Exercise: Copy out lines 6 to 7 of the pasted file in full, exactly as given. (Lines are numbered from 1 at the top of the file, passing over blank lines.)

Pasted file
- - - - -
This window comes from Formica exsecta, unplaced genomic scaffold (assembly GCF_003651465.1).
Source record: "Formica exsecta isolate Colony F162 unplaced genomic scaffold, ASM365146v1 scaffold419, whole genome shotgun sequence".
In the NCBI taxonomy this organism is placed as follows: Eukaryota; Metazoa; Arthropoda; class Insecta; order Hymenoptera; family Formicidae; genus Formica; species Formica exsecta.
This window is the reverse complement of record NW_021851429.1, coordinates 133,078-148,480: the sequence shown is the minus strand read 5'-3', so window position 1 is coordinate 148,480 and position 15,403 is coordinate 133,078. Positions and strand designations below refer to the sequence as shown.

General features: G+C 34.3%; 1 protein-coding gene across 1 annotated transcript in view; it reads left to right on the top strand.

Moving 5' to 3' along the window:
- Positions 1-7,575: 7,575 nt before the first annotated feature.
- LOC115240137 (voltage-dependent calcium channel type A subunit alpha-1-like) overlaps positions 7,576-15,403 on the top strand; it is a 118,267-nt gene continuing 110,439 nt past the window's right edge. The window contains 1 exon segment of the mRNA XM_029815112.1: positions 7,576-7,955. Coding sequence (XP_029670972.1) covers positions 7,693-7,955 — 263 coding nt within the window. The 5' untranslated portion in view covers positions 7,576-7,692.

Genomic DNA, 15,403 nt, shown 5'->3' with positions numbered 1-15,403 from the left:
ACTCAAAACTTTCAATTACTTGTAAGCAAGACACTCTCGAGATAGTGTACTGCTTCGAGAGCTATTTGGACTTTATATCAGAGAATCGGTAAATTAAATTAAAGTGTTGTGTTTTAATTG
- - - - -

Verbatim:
Moving 5' to 3' along the window:
- Positions 1-7,575: 7,575 nt before the first annotated feature.